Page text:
Developmental Writing Needs Attention, Too

Back in mid-March, a flurry of articles came out about changes in teaching composition, especially related to developmental writing. I’m sure you all remember the hootenanny about developmental math, and the discussions related to the district hopes for revising our current process. Developmental math is a big part of our incoming students’ experience, but so, too, is developmental writing.

Lest we be accused of ignoring this important topic, here is some interesting reading inspired by events and presentations made at the Conference on College Composition and Communication about:

1. Some research into what happens when English composition courses are moved in part or in whole to online environments. From the article:

The early results show some encouraging signs (such as better course retention rates that some might expect) but also some findings that worried some here (such as a minimalist approach to training instructors and little evidence that colleges are thinking about the pedagogical implications of the shift).

And there are signs that a pattern that has long been a reality for classroom writing instruction — in which colleges ignore guidelines about recommended class sizes — may be repeating itself online.

2) The pressure on community colleges to make space for students overwhelming suggested educational policy related to the optimum class size for writing instruction. From the article:

Class sizes and teaching loads for composition courses at community colleges — courses typically required of most students and seen as crucial for college success — appear to be growing well beyond levels that are considered educationally sound.

3) The mismatch between the need for skilled teachers of composition at community colleges with the sorts of preparation most English and Literature majors receive from advanced degree programs. From the article:

“I was incredibly well trained to teach college writing, but only one course at a time. How do you teach five classes when you’ve only been trained to teach one?”That was the question of a community college writing instructor who has taught herself how to manage the workload she now has. Her experience reflects the sense shared by many composition experts that it’s time for a new approach to teaching those who will teach writing at community colleges.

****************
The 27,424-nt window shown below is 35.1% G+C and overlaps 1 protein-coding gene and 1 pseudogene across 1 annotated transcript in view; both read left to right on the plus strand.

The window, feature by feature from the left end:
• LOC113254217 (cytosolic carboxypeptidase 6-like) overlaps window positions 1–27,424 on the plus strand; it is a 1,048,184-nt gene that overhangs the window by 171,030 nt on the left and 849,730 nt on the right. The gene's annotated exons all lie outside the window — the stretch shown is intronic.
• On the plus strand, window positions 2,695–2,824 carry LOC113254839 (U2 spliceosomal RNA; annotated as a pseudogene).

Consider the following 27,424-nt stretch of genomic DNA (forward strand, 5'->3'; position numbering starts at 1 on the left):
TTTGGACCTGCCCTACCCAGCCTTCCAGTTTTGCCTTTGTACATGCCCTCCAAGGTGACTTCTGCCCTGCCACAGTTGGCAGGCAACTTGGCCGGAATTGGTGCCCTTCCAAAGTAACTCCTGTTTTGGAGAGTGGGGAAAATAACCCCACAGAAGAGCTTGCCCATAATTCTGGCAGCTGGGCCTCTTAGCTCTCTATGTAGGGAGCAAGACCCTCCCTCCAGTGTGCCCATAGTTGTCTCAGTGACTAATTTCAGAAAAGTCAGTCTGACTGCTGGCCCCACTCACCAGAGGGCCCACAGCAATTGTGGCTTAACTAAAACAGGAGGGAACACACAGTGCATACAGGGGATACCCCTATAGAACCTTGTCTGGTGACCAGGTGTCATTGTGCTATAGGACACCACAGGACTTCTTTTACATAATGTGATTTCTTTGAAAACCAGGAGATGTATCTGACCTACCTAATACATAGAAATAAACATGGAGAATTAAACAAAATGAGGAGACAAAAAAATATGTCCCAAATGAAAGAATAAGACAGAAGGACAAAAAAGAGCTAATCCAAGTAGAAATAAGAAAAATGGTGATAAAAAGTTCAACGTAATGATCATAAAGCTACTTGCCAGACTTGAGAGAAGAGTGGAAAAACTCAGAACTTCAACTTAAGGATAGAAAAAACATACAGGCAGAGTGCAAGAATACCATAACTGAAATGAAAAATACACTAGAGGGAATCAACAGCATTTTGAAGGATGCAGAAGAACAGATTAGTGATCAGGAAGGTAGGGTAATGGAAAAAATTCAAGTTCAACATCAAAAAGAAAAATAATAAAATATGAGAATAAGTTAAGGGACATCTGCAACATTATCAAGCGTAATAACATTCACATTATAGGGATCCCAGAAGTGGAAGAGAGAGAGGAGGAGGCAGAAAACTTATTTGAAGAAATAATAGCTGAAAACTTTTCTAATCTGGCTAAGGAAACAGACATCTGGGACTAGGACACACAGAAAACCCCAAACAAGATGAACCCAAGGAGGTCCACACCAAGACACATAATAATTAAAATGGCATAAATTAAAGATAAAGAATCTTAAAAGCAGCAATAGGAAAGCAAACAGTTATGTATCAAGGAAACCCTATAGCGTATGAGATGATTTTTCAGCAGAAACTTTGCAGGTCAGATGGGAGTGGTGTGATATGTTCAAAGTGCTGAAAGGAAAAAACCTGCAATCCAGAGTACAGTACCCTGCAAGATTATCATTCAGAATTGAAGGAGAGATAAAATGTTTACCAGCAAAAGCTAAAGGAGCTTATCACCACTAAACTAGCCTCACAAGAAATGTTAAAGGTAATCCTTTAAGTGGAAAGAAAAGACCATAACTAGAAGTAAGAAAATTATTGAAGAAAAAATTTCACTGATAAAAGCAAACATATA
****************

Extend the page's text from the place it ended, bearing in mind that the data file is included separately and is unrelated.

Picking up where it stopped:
3b) Just yesterday, this follow up, by one of the people who hosted the workshop showed up on the same site, with warnings for both PhDs and Community College departments. It has some interesting links in it, too.

So, writing instructors out there, what else do we need to know?

5 thoughts on “Developmental Writing Needs Attention, Too

  1. What if reducing class sizes by 10 required doubling tuition?
    Would you make that trade?

    (I have no idea what the costs would be–could be more, could be less (though I doubt it. I’m just suggesting that there would be costs and probably significant ones, and those would get passed to the students.)

    Would it be worth it?

    I know my family would be grateful if I weren’t buried in grading all the time, but I’m not sure it would be better for students considered holistically.

    • Yeah, that’s a good one, too, which makes me think of another thing.

      Anybody know what the reasoning is for class limits of 35 for daytime classes and 39 for night classes?

      That one has always baffled me.

      • I cannot say for certain, but I assume the evening class size limit is higher for economic reasons: For many years after I began here, evening classes (across all disciplines) filled and closed way before day classes. This has not been the case for many years now. It is not clear why this trend reversed. Evening classes were always held on two days, M/W or T/Th, while day classes originally met three and two days, M/W/F or T/Th. HWC was one of the very last schools to make day classes two-day (ca. 1990). So, evening classes had far fewer offerings: essentially, only two time slots — roughly 5:30 and 7:30 — with a few classes running in a later third period. Clearly, day classes ran for considerably more periods. Remember, M/W/F classes were literally only 50 minutes long. So, the larger class size was probably to accommodate more students in the evening.

        Would it matter much if the practice were stopped? Ha. Likely not, … now that enrollment is based upon the midterm rather the tenth day!

  2. From what I understand, the reason for limiting English (Composition) courses to 25 is because the teachers have to grade so many papers, and are therefore doing more work outside of class than the rest of us – or so the theory goes…

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